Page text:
AS PRESSURES grow on the District budget, city officials complain that suburban areas are adding to the load by directing homeless people to city shelters. This is not a new situation, but some officials say that it is getting worse and that other jurisdictions should start carrying their fair share.
Suburban officials observe that the traditional class of homeless person--the hard-core drifter-- has always gravitated toward cities. Cities afford greater anonymity, more public buildings and parks to serve as daytime resting places, and the soup kitchens, blood banks, labor pools and missions that provide a means of survival for the derelict. And it is so that the chronically down-and-out have few choices outside the central city. When Post reporter Neil Henry spent several weeks posing as a bum a few years ago, he found that Washington's suburbs offered little help beyond a quick referral to a District shelter. That is still the general practice.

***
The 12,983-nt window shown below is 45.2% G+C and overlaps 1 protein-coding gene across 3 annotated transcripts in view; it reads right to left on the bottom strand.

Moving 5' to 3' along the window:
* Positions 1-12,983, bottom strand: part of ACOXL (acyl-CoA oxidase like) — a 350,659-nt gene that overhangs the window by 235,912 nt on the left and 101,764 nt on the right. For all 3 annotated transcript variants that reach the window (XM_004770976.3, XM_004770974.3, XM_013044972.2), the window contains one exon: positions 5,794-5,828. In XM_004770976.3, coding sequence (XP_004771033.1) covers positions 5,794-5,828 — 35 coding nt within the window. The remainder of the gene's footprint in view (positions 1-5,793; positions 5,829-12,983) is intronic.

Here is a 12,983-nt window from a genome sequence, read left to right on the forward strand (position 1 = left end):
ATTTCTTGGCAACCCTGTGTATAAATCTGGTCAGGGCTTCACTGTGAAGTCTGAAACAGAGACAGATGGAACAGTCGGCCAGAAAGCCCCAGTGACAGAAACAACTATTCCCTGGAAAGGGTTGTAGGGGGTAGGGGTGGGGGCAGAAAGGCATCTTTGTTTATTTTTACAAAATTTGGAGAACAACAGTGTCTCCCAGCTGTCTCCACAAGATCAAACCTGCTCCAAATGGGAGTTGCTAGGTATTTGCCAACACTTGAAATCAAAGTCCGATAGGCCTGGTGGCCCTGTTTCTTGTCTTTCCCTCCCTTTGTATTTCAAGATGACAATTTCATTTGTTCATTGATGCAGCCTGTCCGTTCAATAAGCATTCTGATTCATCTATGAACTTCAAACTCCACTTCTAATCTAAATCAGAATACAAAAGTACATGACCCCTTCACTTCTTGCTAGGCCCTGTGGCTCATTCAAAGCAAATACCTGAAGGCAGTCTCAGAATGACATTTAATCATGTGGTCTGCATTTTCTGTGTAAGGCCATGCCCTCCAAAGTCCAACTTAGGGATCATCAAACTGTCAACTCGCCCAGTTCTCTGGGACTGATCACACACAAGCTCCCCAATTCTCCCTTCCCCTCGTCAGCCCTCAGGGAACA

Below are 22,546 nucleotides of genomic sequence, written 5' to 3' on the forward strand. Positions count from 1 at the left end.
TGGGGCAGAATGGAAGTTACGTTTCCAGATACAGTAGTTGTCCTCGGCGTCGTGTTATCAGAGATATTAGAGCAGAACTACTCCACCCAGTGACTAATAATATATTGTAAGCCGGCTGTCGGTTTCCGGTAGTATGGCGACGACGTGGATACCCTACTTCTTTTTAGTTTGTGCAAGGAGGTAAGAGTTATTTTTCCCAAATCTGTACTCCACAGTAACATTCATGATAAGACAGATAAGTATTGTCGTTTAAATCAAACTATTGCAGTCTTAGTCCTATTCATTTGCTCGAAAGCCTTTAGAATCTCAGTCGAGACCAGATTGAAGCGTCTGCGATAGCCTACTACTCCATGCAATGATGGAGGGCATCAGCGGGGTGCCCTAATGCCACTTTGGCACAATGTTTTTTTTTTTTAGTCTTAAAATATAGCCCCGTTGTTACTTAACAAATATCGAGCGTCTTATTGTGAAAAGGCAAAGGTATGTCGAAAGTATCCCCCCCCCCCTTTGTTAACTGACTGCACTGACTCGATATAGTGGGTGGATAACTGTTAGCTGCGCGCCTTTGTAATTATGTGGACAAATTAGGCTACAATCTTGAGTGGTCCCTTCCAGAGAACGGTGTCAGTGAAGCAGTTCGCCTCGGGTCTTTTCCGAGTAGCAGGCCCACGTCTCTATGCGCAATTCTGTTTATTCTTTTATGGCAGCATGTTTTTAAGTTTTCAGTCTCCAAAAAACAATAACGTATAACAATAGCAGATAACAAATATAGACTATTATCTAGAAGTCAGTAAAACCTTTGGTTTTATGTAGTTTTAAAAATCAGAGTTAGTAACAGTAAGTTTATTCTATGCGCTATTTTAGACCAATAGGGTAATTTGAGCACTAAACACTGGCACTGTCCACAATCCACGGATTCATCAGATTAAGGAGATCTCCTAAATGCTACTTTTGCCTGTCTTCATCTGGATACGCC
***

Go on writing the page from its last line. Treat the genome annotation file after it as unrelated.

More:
Nearby Maryland and Virginia counties do have some shelters, most of them run by private charities. But these facilities are designed to help a different--and growing--class of homeless: families dispossessed by unemployment, desertion, child abuse or wife-beating, the increasing number of mentally ill people who have been discharged by mental institutions, and elderly people whose former housing has been converted to other purposes. County officials say it is hard enough to get their communities to find places for even this relatively acceptable sort of homeless person, much less the unwashed vagrant.
Though economic recovery may reduce pressures on city and county governments, the need to provide better help for the homeless is not likely to diminish noticeably. Jails no longer offer temporary shelter for vagrants. Mental institutions no longer lock up disturbed people in remote areas where the general society can forget about them. In the city as well as the suburbs, low-income housing, rooming houses and single-room occupancy hotels are being torn down. Federal funding and neighborhood hospitality for low-income housing and halfway houses are drying up.
This is a shameful state of affairs for a metropolitan area that still ranks among the nation's wealthiest. Nor is it the problem of a single jurisdiction. Areas officials should sit down together, take stock of the dimensions of the problem, and come up with a regional approach for helping the many kinds of people without shelter.